Millennials' Guide to Getting Rich


If you read the rest of this post, you will find my title to be a bit flippant.  Had I added the work "Quickly" to the end, it would be downright misleading.  Except for the rare instance where someone inherits a fortune, wins the lottery or marries a multi-millionaire, getting rich is a slow and boring process.  This fact is mostly overlooked by the media.  Boring does not sell newspapers or generate web hits and therefore good financial advice is rarely a media event. That is why I was excited to see some press on a newly released e-Book written by Financial Advisor and author William Bernstein for Millennials (aka Gen Y, born 1980's through early 2000's).  Concisely written, the book summarizes how to actually build financial freedom, aka wealth.  Spoiler alert, the method is simple but the application will take effort on your part.

The book is so short, it is hardly worth summarizing on this post.  You should seriously consider taking 30 minutes to read the ~14 page guide yourself.  Purchase the e-Book for $0.99 on Amazon's Kindle Library or download free in PDF format.

What really resonates about this book is the simplistic method he advocates; live below your means (save 15%), educate yourself on the basics, keep the portfolio simple because you will not beat the market.  These are all key parts of our approach to financial planning.  Success comes not from taking big risks or complex strategies, but by being diligent and making good decisions.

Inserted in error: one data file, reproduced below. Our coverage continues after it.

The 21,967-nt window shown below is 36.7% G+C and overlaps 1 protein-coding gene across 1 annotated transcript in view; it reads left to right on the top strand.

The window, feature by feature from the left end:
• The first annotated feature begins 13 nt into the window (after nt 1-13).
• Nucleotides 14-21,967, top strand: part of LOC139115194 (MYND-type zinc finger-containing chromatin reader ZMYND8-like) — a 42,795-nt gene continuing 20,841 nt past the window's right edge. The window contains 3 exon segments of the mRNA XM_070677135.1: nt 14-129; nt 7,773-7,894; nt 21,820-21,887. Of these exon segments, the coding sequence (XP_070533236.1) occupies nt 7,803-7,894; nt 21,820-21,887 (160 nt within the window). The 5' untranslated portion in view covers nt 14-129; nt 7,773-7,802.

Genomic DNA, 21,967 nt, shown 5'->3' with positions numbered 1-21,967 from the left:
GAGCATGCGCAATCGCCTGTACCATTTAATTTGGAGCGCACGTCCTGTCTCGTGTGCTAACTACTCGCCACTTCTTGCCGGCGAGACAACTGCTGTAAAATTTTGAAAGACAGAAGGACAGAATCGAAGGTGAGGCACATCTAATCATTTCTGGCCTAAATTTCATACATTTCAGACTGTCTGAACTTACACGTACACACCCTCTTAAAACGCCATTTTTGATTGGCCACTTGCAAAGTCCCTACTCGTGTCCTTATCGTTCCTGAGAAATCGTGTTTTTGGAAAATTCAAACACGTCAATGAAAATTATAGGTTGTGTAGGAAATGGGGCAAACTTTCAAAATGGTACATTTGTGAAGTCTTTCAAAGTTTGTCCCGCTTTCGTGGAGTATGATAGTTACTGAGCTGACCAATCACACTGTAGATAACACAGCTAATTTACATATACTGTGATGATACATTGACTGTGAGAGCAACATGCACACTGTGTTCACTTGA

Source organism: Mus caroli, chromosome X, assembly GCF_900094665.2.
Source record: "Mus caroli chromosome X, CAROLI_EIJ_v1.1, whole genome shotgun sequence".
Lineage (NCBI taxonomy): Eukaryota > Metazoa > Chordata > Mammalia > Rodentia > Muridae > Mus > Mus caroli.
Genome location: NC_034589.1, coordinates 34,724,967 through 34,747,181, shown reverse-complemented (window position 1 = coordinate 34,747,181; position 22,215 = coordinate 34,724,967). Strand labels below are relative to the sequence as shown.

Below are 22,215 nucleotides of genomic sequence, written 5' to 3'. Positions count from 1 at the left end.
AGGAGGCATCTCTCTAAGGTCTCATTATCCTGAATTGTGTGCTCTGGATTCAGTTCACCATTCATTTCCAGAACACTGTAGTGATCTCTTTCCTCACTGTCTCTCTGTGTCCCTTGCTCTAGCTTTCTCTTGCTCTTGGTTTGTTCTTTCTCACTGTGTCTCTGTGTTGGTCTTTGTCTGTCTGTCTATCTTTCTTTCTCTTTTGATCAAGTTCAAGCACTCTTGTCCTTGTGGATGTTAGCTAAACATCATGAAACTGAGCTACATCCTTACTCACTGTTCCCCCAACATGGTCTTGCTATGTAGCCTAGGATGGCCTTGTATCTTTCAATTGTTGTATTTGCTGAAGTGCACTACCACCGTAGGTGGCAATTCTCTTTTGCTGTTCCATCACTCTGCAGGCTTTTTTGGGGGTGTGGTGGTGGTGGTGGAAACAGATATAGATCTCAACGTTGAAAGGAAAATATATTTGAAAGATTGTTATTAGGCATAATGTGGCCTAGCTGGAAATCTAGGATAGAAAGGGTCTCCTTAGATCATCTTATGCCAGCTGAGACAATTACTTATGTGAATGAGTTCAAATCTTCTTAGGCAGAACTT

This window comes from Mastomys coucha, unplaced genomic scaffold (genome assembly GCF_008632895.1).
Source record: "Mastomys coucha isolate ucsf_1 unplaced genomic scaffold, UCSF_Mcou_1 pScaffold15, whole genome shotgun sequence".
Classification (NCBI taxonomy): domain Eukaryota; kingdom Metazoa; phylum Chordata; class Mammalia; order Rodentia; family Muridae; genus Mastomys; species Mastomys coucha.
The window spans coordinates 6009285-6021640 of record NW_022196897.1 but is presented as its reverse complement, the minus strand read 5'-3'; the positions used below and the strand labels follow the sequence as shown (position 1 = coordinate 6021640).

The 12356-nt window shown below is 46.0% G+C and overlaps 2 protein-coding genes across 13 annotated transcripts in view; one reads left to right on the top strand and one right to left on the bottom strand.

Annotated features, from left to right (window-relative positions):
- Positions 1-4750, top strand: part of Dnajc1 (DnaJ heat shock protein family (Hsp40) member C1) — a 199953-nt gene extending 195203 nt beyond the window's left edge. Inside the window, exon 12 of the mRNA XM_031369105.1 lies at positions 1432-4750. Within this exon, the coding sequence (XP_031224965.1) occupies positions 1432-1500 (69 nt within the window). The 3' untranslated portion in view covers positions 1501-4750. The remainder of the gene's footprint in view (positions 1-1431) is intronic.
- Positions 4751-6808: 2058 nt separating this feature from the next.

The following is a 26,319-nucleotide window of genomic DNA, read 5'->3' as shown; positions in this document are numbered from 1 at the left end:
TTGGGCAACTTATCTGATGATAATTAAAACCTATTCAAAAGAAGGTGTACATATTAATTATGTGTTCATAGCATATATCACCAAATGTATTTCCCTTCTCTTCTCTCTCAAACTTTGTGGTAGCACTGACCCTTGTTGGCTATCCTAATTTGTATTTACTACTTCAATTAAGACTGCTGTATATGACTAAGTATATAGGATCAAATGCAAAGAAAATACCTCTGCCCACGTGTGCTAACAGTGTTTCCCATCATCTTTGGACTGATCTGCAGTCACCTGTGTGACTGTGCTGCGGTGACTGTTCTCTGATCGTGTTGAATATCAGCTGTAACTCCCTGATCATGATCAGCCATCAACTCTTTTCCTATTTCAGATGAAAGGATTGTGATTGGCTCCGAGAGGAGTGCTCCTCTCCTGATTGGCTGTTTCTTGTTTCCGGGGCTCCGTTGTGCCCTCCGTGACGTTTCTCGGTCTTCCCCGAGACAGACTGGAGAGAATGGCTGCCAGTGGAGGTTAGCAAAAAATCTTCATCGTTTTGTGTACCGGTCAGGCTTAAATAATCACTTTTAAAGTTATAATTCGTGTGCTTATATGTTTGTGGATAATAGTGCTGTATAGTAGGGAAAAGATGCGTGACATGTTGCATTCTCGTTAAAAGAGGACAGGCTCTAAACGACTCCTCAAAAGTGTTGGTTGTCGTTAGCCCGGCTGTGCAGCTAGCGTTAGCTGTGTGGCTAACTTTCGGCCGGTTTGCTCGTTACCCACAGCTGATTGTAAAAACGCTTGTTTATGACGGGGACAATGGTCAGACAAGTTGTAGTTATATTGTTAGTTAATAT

I will not underplay the "making good decisions" factor.  We are all human and we all make errors in judgment.  Some errors are unavoidable, but others come from fear, greed or other emotional roadblocks.  Decisions need to be made objectively in context of your current situation and future goals.  Doing this on your own is incredibly difficult.  Even the most savvy among us regularly make less than objective decisions.  For many, this is the value of having a Financial Planner.  To act as the objective, informed third party and provide a fresh perspective.

Be sure to check out some of the press on this book, including an interview on NPR's Here and Now and a summary by columnist Scott Burns.